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Thursday, 3 August, 2000, 08:55 GMT 09:55 UK
How plants 'shout attack!'
Mites Takabayashi
The mites themselves could soon become the meal
By BBC News Online's Jonathan Amos

Plants know the difference between being eaten and being trampled on, according to Japanese and German researchers.

The Kyoto University-led team has found that lima beans under attack from spider mites will release chemicals that not only attract the insects' natural predators but also warn nearby plants that there is danger about.

However, if the lima beans are simply damaged - by an agricultural tool or a clumsy cow - the subtly different chemical distress signals sent out by the plants are ignored by their neighbours.

The research team say their knowledge could lead to new ways to protect plants from insect pests.

Details of their work are published in a paper that appears in the current edition of the journal Nature.

Plant aroma

Dr Junji Takabayashi, an associate professor at Kyoto, and colleagues, monitored the chemical interactions of lima bean ( Phaseolus lunatus) leaves in a glass container over several days. Some of the leaves were infested with female spider mites (Tetranychus urticae), others were not.

The team found that the plant tissue under direct attack activated genes, some of which contributed to the release of volatile compounds known as terpenoids. These are a well-known class of chemicals that influence plant aroma.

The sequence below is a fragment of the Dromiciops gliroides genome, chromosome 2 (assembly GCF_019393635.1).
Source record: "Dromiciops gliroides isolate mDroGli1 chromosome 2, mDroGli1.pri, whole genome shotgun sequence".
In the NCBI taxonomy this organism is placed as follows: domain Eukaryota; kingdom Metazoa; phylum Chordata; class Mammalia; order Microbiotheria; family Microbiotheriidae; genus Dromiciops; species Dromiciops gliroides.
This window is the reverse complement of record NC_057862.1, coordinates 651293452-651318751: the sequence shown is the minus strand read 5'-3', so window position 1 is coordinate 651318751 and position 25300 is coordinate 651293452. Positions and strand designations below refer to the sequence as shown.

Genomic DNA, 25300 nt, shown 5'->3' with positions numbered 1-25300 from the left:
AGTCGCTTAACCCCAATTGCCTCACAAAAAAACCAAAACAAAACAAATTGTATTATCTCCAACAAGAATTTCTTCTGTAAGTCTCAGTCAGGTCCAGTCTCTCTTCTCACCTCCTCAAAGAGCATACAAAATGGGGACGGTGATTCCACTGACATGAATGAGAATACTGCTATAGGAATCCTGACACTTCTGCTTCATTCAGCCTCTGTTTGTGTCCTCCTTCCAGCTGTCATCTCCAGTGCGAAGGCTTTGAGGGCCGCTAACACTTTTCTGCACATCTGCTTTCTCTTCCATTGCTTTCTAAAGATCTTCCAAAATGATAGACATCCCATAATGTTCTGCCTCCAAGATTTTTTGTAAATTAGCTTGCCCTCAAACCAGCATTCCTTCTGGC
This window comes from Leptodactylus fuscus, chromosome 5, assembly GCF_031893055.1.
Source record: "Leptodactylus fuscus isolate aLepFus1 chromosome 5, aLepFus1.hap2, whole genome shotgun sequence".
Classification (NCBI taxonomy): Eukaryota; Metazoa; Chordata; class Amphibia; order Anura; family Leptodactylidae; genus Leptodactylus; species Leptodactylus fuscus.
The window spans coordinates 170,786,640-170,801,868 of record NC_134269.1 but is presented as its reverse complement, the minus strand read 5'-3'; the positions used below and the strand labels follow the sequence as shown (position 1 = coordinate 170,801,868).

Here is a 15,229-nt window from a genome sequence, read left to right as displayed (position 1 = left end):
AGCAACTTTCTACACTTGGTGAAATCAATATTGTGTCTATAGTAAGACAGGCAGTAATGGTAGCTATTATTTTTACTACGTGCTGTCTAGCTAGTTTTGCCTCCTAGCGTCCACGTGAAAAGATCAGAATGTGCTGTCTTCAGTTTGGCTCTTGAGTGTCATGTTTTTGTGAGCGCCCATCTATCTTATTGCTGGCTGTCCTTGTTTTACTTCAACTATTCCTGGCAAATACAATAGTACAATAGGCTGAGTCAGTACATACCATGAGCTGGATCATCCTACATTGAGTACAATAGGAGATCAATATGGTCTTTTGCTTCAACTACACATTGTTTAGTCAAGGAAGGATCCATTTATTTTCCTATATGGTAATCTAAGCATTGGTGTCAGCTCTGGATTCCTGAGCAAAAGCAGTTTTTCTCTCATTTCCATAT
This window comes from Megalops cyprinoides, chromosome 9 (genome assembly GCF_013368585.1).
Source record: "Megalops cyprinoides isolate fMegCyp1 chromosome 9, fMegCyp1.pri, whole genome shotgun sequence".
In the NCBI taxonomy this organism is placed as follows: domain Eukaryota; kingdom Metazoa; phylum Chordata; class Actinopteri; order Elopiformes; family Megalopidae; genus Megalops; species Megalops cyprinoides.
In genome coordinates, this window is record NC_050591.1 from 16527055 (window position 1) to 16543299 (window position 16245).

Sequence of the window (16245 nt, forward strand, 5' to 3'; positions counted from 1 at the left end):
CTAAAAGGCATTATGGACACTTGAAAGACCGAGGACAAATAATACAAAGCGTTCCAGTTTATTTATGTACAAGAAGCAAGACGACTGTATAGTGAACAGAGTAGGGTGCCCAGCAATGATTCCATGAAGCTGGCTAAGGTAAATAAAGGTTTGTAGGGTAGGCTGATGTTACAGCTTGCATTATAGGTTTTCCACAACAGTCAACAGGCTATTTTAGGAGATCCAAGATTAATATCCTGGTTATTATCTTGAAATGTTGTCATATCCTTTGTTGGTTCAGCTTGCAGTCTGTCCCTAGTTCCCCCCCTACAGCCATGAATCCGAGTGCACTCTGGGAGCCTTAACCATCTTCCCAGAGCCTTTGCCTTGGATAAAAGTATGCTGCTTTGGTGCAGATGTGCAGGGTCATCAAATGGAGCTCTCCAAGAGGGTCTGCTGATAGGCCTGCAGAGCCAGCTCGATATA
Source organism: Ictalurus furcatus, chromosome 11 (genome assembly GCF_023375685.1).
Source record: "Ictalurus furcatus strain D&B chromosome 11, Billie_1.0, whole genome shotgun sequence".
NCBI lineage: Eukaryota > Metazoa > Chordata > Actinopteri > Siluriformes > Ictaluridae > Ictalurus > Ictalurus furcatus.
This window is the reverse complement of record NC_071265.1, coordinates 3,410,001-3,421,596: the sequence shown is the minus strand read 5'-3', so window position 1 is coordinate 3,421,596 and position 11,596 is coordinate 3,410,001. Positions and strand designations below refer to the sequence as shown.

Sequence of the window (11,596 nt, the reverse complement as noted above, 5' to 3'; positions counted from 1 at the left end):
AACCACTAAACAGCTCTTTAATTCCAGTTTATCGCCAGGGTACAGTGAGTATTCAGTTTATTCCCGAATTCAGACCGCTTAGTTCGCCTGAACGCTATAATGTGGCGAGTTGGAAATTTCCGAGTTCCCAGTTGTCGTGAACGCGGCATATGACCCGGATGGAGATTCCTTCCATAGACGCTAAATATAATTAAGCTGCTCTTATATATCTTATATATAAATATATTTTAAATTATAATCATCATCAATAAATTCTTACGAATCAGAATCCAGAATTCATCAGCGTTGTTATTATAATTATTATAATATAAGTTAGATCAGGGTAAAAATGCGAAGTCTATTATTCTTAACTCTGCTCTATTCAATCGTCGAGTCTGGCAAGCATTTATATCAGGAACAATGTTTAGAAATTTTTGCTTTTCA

Lima bean Takabayashi
Lima beans are cultivated for their edible seeds
"Very probably, the spider mites inject some saliva into the leaves and this acts as an elicitor," Dr Takabayashi told BBC News Online. "When the plant tissue receives the elicitor, the leaves would start responding by producing volatiles."

These organic compounds make the lima bean leaves more attractive to the carnivorous natural enemies of the mites. But the researchers were also able to show that the terpenoids could be "smelt" by the neighbouring leaves with no infestation, prompting them to roll out their own defences.

"We found that a large number of genes are activated, not only in the infested leaves but also in the receiver leaves," Dr Takabayashi said.

Modified plant

However, when the plant tissue was "artificially wounded" by having holes punched through it by the researchers, fewer genes were activated and subtly different chemicals - green-leaf volatiles - were released.

This "distress call" did not trigger the defence response in nearby plants, the team were able to show.

"Neighbouring plants can recognise such specificity and differences," the scientists write in their Nature paper.

They hope the knowledge could prove useful in developing new ways to protect plants from insect pests.

"Maybe we can enhance the ability to respond to the volatiles so that clean plants standing next to infested plants react quicker and more vigorously than usual when the terpenoids are picked up," Dr Takabayashi said. "This would be a modification in a transgenic plant."

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